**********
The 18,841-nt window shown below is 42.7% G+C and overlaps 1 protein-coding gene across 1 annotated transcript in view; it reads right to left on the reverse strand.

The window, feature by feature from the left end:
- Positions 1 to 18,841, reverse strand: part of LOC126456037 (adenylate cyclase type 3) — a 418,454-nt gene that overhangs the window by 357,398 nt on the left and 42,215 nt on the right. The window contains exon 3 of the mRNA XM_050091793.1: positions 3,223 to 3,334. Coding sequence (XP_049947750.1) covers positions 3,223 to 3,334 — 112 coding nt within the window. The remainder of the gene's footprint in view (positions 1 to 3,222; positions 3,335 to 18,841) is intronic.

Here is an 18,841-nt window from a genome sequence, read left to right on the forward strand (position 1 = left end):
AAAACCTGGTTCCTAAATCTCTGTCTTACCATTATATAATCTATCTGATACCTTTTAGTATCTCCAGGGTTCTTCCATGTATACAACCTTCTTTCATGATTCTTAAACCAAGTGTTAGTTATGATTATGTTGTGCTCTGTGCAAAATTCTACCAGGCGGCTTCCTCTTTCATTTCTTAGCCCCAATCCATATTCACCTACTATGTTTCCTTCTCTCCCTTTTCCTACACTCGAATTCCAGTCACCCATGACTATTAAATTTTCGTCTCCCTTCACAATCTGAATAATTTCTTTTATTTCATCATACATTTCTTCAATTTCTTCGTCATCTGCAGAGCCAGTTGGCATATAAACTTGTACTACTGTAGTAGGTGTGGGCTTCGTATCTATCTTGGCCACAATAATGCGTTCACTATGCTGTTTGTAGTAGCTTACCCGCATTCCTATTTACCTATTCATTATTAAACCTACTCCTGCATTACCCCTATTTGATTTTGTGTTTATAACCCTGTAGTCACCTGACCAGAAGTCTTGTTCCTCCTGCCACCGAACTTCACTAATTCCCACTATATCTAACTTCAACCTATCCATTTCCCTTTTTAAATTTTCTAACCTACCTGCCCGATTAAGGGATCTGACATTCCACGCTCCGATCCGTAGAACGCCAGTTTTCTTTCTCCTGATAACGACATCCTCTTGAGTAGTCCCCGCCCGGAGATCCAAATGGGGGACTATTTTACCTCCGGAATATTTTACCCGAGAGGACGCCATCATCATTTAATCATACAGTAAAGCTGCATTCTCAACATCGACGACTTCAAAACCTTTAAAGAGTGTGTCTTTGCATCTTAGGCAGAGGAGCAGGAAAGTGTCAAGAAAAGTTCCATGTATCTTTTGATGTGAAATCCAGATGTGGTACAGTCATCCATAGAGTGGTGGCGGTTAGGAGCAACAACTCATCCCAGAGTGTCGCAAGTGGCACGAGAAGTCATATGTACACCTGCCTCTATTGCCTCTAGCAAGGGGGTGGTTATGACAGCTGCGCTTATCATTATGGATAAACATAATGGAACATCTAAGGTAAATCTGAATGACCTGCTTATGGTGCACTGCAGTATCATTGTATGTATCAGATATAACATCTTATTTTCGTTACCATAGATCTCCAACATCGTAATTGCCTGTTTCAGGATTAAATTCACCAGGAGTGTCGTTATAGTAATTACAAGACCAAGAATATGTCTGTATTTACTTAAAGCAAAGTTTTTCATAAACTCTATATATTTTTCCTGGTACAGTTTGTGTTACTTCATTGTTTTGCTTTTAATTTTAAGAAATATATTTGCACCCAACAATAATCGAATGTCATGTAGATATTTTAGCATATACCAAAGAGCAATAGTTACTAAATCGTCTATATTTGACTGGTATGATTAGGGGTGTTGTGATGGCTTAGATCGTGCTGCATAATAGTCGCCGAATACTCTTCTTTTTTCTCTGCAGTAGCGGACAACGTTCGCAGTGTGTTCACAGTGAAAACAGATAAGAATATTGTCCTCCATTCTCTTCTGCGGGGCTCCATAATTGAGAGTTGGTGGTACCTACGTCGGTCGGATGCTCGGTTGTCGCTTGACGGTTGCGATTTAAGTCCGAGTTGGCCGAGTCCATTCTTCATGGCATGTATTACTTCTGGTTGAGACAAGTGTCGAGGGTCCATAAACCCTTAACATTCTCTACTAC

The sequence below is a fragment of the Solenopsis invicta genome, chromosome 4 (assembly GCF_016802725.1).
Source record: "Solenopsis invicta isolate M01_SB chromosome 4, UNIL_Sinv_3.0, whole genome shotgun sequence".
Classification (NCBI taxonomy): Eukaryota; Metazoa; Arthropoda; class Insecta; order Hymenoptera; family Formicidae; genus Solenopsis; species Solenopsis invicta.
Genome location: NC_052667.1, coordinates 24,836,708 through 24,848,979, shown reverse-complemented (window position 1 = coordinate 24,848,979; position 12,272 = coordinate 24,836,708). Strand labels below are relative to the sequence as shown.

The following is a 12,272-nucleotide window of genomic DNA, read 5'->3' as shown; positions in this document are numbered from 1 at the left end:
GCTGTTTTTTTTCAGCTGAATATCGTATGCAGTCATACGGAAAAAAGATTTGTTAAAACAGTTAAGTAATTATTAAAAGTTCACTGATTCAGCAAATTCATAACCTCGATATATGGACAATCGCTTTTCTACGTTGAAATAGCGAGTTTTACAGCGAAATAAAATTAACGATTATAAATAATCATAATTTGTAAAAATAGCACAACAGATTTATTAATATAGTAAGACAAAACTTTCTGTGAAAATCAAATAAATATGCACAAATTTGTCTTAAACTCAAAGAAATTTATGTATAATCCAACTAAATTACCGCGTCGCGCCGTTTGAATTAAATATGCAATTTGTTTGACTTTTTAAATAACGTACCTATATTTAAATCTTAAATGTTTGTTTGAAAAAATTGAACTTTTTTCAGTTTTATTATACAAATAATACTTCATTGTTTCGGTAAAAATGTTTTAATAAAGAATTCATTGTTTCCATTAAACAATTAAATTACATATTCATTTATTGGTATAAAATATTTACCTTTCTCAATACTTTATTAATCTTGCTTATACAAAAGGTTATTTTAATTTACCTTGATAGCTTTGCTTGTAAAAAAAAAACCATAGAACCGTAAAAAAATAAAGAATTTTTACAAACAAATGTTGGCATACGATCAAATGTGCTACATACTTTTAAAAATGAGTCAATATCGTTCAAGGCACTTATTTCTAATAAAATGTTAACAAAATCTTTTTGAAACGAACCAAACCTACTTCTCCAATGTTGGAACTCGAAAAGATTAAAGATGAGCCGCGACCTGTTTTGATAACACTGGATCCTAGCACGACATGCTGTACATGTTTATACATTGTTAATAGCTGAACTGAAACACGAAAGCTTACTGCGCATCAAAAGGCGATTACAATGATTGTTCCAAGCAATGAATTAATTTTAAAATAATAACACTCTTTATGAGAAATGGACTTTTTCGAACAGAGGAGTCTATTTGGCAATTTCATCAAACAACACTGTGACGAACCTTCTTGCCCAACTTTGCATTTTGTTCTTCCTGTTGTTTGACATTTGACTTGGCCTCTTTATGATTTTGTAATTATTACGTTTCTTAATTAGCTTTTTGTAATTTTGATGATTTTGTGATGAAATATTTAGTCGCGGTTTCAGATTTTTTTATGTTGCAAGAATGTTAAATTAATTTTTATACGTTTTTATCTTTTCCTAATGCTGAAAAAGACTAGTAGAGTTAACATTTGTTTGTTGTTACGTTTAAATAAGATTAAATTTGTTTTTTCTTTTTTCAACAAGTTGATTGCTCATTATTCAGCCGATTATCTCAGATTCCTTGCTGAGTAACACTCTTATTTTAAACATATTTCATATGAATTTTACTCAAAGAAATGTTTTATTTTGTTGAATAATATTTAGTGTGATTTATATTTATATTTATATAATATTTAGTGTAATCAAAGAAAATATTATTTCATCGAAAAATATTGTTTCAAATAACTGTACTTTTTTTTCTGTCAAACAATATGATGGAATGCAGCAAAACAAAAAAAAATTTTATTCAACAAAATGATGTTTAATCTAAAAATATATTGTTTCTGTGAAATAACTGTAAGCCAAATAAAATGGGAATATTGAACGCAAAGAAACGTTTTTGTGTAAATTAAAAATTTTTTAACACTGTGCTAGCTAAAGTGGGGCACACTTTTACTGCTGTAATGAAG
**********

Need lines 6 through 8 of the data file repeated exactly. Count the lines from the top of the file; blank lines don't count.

The sequence below is a fragment of the Solenopsis invicta genome, chromosome 4 (assembly GCF_016802725.1).
Source record: "Solenopsis invicta isolate M01_SB chromosome 4, UNIL_Sinv_3.0, whole genome shotgun sequence".
Classification (NCBI taxonomy): Eukaryota; Metazoa; Arthropoda; class Insecta; order Hymenoptera; family Formicidae; genus Solenopsis; species Solenopsis invicta.